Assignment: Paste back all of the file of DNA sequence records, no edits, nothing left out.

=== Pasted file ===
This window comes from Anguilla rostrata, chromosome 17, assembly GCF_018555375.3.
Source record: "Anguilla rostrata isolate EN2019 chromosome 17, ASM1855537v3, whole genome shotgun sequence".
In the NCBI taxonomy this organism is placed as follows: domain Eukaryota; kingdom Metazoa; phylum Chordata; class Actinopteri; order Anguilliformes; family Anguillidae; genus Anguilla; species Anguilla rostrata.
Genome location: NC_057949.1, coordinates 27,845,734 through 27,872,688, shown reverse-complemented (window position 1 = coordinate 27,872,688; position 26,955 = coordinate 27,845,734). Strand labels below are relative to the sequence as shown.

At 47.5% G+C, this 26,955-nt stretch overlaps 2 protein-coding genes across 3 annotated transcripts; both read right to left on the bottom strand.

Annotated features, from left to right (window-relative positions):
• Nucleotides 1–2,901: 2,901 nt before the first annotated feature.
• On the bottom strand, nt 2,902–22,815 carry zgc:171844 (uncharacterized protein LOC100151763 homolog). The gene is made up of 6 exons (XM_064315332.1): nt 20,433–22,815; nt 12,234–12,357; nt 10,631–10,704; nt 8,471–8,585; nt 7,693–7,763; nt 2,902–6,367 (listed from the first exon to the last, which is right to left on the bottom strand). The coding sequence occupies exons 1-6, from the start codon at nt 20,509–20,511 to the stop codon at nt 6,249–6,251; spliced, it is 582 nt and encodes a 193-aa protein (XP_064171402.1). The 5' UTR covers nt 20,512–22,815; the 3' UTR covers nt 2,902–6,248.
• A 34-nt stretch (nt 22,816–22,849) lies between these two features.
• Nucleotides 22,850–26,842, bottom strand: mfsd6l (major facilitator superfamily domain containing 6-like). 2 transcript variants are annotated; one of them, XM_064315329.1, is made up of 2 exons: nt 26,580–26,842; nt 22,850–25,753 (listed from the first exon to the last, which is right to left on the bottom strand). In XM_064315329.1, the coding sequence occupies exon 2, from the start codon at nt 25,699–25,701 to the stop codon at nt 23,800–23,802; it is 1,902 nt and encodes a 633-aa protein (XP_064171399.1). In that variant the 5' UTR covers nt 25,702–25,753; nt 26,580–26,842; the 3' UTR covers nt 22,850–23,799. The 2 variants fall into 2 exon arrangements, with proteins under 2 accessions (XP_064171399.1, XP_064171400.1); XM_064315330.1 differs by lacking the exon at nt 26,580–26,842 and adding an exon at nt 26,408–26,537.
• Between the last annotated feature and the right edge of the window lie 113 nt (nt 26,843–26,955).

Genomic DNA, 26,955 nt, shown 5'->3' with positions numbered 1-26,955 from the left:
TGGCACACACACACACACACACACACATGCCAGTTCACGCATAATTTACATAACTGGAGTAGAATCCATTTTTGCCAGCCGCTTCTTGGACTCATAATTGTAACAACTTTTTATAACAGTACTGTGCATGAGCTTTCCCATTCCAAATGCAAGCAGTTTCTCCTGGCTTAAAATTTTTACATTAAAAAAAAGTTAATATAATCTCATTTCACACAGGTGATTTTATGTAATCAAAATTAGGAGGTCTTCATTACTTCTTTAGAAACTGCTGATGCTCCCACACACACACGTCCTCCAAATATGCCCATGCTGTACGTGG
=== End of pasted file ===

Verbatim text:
This window comes from Anguilla rostrata, chromosome 17, assembly GCF_018555375.3.
Source record: "Anguilla rostrata isolate EN2019 chromosome 17, ASM1855537v3, whole genome shotgun sequence".
In the NCBI taxonomy this organism is placed as follows: domain Eukaryota; kingdom Metazoa; phylum Chordata; class Actinopteri; order Anguilliformes; family Anguillidae; genus Anguilla; species Anguilla rostrata.
Genome location: NC_057949.1, coordinates 27,845,734 through 27,872,688, shown reverse-complemented (window position 1 = coordinate 27,872,688; position 26,955 = coordinate 27,845,734). Strand labels below are relative to the sequence as shown.

At 47.5% G+C, this 26,955-nt stretch overlaps 2 protein-coding genes across 3 annotated transcripts; both read right to left on the bottom strand.

Annotated features, from left to right (window-relative positions):
• Nucleotides 1–2,901: 2,901 nt before the first annotated feature.
• On the bottom strand, nt 2,902–22,815 carry zgc:171844 (uncharacterized protein LOC100151763 homolog). The gene is made up of 6 exons (XM_064315332.1): nt 20,433–22,815; nt 12,234–12,357; nt 10,631–10,704; nt 8,471–8,585; nt 7,693–7,763; nt 2,902–6,367 (listed from the first exon to the last, which is right to left on the bottom strand). The coding sequence occupies exons 1-6, from the start codon at nt 20,509–20,511 to the stop codon at nt 6,249–6,251; spliced, it is 582 nt and encodes a 193-aa protein (XP_064171402.1). The 5' UTR covers nt 20,512–22,815; the 3' UTR covers nt 2,902–6,248.
• A 34-nt stretch (nt 22,816–22,849) lies between these two features.
• Nucleotides 22,850–26,842, bottom strand: mfsd6l (major facilitator superfamily domain containing 6-like). 2 transcript variants are annotated; one of them, XM_064315329.1, is made up of 2 exons: nt 26,580–26,842; nt 22,850–25,753 (listed from the first exon to the last, which is right to left on the bottom strand). In XM_064315329.1, the coding sequence occupies exon 2, from the start codon at nt 25,699–25,701 to the stop codon at nt 23,800–23,802; it is 1,902 nt and encodes a 633-aa protein (XP_064171399.1). In that variant the 5' UTR covers nt 25,702–25,753; nt 26,580–26,842; the 3' UTR covers nt 22,850–23,799. The 2 variants fall into 2 exon arrangements, with proteins under 2 accessions (XP_064171399.1, XP_064171400.1); XM_064315330.1 differs by lacking the exon at nt 26,580–26,842 and adding an exon at nt 26,408–26,537.
• Between the last annotated feature and the right edge of the window lie 113 nt (nt 26,843–26,955).

Genomic DNA, 26,955 nt, shown 5'->3' with positions numbered 1-26,955 from the left:
TGGCACACACACACACACACACACACATGCCAGTTCACGCATAATTTACATAACTGGAGTAGAATCCATTTTTGCCAGCCGCTTCTTGGACTCATAATTGTAACAACTTTTTATAACAGTACTGTGCATGAGCTTTCCCATTCCAAATGCAAGCAGTTTCTCCTGGCTTAAAATTTTTACATTAAAAAAAAGTTAATATAATCTCATTTCACACAGGTGATTTTATGTAATCAAAATTAGGAGGTCTTCATTACTTCTTTAGAAACTGCTGATGCTCCCACACACACACGTCCTCCAAATATGCCCATGCTGTACGTGG